Young Hazlet Inventors Pitch Ideas in Atlantic City

HAZLET – Some of Hazlet’s best young tinkerers, creative thinkers and entrepreneurs will be in Atlantic City Convention Center for the state finals in the STEAM Tank Challenge Tuesday and Wednesday.

Teams representing four district schools will “sell” their problem-solving inventions to a panel of judges –just like in the TV show “Shark Tank.” The winner will take home $2,500 for their school.

The annual contest, sponsored by the U.S. Army and the New Jersey School Boards Association, aims to spark interest in science, technology, engineering, the arts and math.

Check out some of their interesting ideas:

The Writer Lighter by RVS
A team of Raritan Valley School inventors are creating an illuminated pen that relies on magnetic energy.

The Writer Lighter

The Idea: The Writer Lighter is a pen equipped with a Faraday light (a light powered by magnetic energy) designed to help people communicate in areas without easy access to electricity. For example, soldiers could use it to write to their families. Or it can be used in emergencies if a home lost power.

The Challenge and the Possibilities: “I think the hardest part was redesigning our idea, because our first idea was to have solar panels charging the light. But that could not work because of the backup battery, so we had to find a new power source that wouldn’t need as much energy,” said Caden Cregg-Wedmore, a fifth-grader at Beers Street who started this project last year with the rest of the Raritan Valley team. Payton Fleming, another fifth grader on the team said, “It is going to help soldiers send messages to other people in the military and their family, and (help) more disadvantaged people as well, if the power goes out.”

Raritan Valley Elementary School team members: Madison Burgos, Caden Cregg-Wedmore, Payton Fleming, Ella Herman, Jeannette Therien. Team Advisor: Dominique Russo

Class Chat by Beers Street School
Beers Street students think they have improved upon Google Classroom with their product, Class Chat.

Class Chat

The Idea: This team’s slogan is “perfected to help you stay connected.” It refers to their features-packed website featuring educational videos, study guides, and chats designed to help students connect with one another and with their teachers.

The Challenge and the Possibilities: “While we were creating the website, it was hard to get all the features we wanted because Wix (a website building platform) didn’t have all the tools we needed it to have,” said John Jeleniewski, a sixth-grade student at Beers Street. His classmate James Dillon, added, “This is a really great website, I think. It will really help kids in a different way than something like Google Classroom can.”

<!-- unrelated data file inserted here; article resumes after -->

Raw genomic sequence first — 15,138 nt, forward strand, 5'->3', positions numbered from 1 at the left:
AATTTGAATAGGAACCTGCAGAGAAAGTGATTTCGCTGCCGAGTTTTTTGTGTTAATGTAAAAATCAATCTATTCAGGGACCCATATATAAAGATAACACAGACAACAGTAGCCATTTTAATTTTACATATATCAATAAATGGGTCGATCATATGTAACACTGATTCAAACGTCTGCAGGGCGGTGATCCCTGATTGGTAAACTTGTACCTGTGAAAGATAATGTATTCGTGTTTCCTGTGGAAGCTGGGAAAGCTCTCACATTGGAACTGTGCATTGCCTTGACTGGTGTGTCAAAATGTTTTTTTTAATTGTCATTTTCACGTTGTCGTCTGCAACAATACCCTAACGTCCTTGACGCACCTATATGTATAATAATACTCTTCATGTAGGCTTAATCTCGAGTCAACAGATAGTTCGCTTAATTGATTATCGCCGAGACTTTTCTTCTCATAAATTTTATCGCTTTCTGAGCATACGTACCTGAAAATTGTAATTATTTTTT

Beers Street Elementary School team members: Angelina Costanzo, James Dillon, John Jeleniewski, Brandon Kalley, Madison O’Brien. Team Advisor: Rebecca Thal

The Safety Sensors, Cove Road
Wearable safety sensors can alert people to the threat of fire, say Cove Road entrepreneurs

The Safety Sensor

The Idea: The Safety Sensor is a sensor that vibrates when it detects a fire. It is geared toward helping people who may be deaf, hard of hearing, or a person with a disability— someone who might not respond to the sound of a normal smoke detector. It comes presewn into a shirt that someone can wear so that when it vibrates they will know to leave the house immediately.

The Challenge and the Possibilities: “The hardest part of working on this project was figuring out what pieces we needed to build this and how we would make this work. We had to do lots of research on how we were going to make the Safety Sensor,” said Sadie Cizin, a sixth-grader at Cove Road. Classmate Gabby Altmajer commented on the essentiality of this product. “The world needs our invention because it can save someone who is deaf or hard of hearing by waking them up during a fire,” she said.

Cove Road Team Members: Gabriela Altmajer, Sadie Cizin, Connor Lee. Team Advisor: Heather Wolkom

The iPlant Power Station, HMS
Could compost replace fuel in household generators? Students at Hazlet Middle School ask, why not?

The iPlant Power Station

The Idea: A compost-powered generator that provides green electricity to power to a home. It utilizes the methane produced by the compost to create renewable energy while also decreasing the use of fossil fuels.

The Challenge and the Possibilities: “I think the biggest challenge was synthesizing all of our research, which is very technical and science-heavy, and then being able to explain it in a way that will make sense to any average person listening to our presentation,” said team member Moira McCarron, an eighth-grader. Moira expressed her excitement about the possible future for this product on the market. “Would I buy this? Definitely!”

Hazlet Middle School Team Members: Blake Cregg-Wedmore, Moira McCarron. Faculty Advisor: Lisa Rankl

This article was written by Blake Cregg-Wedmore, an eighth grade student at Hazlet Middle School participating in the STEAM Tank Challenge.

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